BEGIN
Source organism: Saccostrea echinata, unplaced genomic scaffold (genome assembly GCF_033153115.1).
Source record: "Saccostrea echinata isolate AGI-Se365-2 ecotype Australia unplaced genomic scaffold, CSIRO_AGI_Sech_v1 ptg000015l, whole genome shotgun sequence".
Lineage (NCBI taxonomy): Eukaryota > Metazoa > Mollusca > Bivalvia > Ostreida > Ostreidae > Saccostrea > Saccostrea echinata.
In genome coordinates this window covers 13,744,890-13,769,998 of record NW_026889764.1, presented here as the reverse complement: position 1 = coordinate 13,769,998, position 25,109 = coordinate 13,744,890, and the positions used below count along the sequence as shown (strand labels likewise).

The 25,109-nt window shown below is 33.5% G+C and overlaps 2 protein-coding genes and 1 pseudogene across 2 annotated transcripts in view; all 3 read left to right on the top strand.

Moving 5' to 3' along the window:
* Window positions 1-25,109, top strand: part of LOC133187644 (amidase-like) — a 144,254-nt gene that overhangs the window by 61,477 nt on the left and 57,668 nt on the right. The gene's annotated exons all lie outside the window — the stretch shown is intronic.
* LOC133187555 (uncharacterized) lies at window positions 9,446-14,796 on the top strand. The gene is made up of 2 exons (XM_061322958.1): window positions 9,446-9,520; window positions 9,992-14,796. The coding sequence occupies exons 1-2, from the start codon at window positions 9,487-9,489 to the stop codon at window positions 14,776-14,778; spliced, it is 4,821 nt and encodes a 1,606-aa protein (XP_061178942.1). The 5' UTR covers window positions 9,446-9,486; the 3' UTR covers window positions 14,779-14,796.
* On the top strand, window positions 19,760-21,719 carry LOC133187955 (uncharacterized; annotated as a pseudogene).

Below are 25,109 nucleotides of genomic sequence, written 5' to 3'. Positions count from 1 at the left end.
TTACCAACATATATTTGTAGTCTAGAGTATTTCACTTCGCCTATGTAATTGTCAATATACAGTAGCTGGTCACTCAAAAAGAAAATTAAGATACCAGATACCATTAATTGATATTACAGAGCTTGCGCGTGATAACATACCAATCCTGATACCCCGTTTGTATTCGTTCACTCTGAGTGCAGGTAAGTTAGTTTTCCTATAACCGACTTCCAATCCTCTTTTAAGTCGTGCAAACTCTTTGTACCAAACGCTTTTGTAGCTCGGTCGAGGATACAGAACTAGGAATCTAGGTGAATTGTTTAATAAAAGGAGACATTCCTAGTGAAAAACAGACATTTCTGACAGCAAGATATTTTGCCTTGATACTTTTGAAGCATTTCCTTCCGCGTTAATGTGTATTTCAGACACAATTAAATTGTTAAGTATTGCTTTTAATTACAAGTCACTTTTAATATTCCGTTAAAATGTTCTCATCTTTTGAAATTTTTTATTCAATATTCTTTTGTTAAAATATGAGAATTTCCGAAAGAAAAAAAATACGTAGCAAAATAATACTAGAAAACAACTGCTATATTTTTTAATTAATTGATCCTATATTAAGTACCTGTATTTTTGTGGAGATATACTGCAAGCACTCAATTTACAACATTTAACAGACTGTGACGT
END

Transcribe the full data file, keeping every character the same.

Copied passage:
Source organism: Saccostrea echinata, unplaced genomic scaffold (genome assembly GCF_033153115.1).
Source record: "Saccostrea echinata isolate AGI-Se365-2 ecotype Australia unplaced genomic scaffold, CSIRO_AGI_Sech_v1 ptg000015l, whole genome shotgun sequence".
Lineage (NCBI taxonomy): Eukaryota > Metazoa > Mollusca > Bivalvia > Ostreida > Ostreidae > Saccostrea > Saccostrea echinata.
In genome coordinates this window covers 13,744,890-13,769,998 of record NW_026889764.1, presented here as the reverse complement: position 1 = coordinate 13,769,998, position 25,109 = coordinate 13,744,890, and the positions used below count along the sequence as shown (strand labels likewise).

The 25,109-nt window shown below is 33.5% G+C and overlaps 2 protein-coding genes and 1 pseudogene across 2 annotated transcripts in view; all 3 read left to right on the top strand.

Moving 5' to 3' along the window:
* Window positions 1-25,109, top strand: part of LOC133187644 (amidase-like) — a 144,254-nt gene that overhangs the window by 61,477 nt on the left and 57,668 nt on the right. The gene's annotated exons all lie outside the window — the stretch shown is intronic.
* LOC133187555 (uncharacterized) lies at window positions 9,446-14,796 on the top strand. The gene is made up of 2 exons (XM_061322958.1): window positions 9,446-9,520; window positions 9,992-14,796. The coding sequence occupies exons 1-2, from the start codon at window positions 9,487-9,489 to the stop codon at window positions 14,776-14,778; spliced, it is 4,821 nt and encodes a 1,606-aa protein (XP_061178942.1). The 5' UTR covers window positions 9,446-9,486; the 3' UTR covers window positions 14,779-14,796.
* On the top strand, window positions 19,760-21,719 carry LOC133187955 (uncharacterized; annotated as a pseudogene).

Below are 25,109 nucleotides of genomic sequence, written 5' to 3'. Positions count from 1 at the left end.
TTACCAACATATATTTGTAGTCTAGAGTATTTCACTTCGCCTATGTAATTGTCAATATACAGTAGCTGGTCACTCAAAAAGAAAATTAAGATACCAGATACCATTAATTGATATTACAGAGCTTGCGCGTGATAACATACCAATCCTGATACCCCGTTTGTATTCGTTCACTCTGAGTGCAGGTAAGTTAGTTTTCCTATAACCGACTTCCAATCCTCTTTTAAGTCGTGCAAACTCTTTGTACCAAACGCTTTTGTAGCTCGGTCGAGGATACAGAACTAGGAATCTAGGTGAATTGTTTAATAAAAGGAGACATTCCTAGTGAAAAACAGACATTTCTGACAGCAAGATATTTTGCCTTGATACTTTTGAAGCATTTCCTTCCGCGTTAATGTGTATTTCAGACACAATTAAATTGTTAAGTATTGCTTTTAATTACAAGTCACTTTTAATATTCCGTTAAAATGTTCTCATCTTTTGAAATTTTTTATTCAATATTCTTTTGTTAAAATATGAGAATTTCCGAAAGAAAAAAAATACGTAGCAAAATAATACTAGAAAACAACTGCTATATTTTTTAATTAATTGATCCTATATTAAGTACCTGTATTTTTGTGGAGATATACTGCAAGCACTCAATTTACAACATTTAACAGACTGTGACGT